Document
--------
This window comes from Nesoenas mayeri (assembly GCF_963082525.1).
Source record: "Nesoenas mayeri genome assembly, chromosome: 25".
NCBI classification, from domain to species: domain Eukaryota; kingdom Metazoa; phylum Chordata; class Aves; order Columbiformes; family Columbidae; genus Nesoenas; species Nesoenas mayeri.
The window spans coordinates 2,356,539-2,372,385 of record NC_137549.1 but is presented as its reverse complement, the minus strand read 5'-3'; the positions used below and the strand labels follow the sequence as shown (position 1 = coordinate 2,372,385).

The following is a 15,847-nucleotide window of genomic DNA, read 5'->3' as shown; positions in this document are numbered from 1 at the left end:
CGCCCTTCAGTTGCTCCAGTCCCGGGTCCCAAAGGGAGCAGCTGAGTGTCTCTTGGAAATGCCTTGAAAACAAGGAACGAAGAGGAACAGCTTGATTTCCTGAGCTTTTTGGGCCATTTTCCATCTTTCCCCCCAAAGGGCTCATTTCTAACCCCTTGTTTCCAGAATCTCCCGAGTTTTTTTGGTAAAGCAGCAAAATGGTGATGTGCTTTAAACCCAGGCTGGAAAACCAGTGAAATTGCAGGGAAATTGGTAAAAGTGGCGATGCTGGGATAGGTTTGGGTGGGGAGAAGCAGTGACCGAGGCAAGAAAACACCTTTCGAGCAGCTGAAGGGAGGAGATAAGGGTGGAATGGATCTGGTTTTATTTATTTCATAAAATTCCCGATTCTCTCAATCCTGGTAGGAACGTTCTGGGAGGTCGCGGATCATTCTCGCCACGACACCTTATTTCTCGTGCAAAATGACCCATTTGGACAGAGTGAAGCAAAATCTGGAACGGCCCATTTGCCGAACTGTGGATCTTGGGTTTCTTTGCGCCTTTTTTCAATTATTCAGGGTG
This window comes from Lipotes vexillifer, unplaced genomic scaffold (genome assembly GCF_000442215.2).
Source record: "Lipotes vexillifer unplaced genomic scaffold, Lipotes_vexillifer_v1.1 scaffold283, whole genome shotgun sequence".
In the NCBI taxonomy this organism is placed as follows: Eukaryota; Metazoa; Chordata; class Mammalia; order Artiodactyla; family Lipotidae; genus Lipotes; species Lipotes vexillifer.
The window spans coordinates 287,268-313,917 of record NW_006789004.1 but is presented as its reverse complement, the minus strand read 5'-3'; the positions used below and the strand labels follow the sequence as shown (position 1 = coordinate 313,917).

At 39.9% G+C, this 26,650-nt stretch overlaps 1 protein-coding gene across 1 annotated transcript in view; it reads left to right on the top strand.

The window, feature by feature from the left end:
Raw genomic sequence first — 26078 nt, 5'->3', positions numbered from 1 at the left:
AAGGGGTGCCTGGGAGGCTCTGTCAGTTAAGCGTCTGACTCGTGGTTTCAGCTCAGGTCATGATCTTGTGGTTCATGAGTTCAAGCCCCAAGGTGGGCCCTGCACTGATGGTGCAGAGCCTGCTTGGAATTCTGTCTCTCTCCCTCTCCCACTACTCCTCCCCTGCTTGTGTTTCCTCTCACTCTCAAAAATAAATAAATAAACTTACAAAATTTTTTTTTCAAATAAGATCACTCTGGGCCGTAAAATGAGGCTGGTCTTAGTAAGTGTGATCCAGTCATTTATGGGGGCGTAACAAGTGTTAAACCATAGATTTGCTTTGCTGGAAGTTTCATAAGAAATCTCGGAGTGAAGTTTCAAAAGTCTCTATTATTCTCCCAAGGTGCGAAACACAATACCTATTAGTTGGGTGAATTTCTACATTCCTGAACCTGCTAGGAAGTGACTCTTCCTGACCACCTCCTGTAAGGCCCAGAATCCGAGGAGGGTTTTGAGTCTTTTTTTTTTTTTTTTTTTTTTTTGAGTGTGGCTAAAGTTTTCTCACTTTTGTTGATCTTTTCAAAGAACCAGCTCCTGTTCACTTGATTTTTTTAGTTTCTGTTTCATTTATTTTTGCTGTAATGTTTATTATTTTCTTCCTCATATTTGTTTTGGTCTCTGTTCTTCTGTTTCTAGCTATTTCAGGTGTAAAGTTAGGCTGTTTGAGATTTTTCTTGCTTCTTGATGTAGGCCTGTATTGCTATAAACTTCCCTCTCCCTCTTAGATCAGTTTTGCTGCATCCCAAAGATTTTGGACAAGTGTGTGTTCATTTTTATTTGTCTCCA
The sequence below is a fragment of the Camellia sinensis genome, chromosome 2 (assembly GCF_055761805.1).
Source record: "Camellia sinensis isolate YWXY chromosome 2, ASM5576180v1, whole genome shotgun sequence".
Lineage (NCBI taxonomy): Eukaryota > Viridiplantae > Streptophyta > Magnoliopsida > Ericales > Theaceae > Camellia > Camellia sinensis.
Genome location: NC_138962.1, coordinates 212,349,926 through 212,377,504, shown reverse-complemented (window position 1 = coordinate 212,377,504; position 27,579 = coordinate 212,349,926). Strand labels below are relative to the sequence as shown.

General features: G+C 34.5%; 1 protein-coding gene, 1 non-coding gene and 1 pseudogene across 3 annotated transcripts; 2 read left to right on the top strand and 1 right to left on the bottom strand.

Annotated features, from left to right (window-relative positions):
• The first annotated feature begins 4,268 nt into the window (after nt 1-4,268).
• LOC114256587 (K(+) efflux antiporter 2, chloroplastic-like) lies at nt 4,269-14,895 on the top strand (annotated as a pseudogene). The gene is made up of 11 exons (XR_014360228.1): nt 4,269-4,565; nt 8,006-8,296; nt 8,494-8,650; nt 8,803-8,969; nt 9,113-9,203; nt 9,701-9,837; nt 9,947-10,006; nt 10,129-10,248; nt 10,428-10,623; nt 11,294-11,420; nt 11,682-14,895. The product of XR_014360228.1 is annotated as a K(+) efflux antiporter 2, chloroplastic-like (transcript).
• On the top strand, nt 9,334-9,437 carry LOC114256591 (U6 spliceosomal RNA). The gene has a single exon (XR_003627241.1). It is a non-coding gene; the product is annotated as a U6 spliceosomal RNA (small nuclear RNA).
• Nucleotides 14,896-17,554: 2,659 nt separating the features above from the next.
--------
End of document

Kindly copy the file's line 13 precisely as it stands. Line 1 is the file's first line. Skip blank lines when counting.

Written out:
Raw genomic sequence first — 26078 nt, 5'->3', positions numbered from 1 at the left: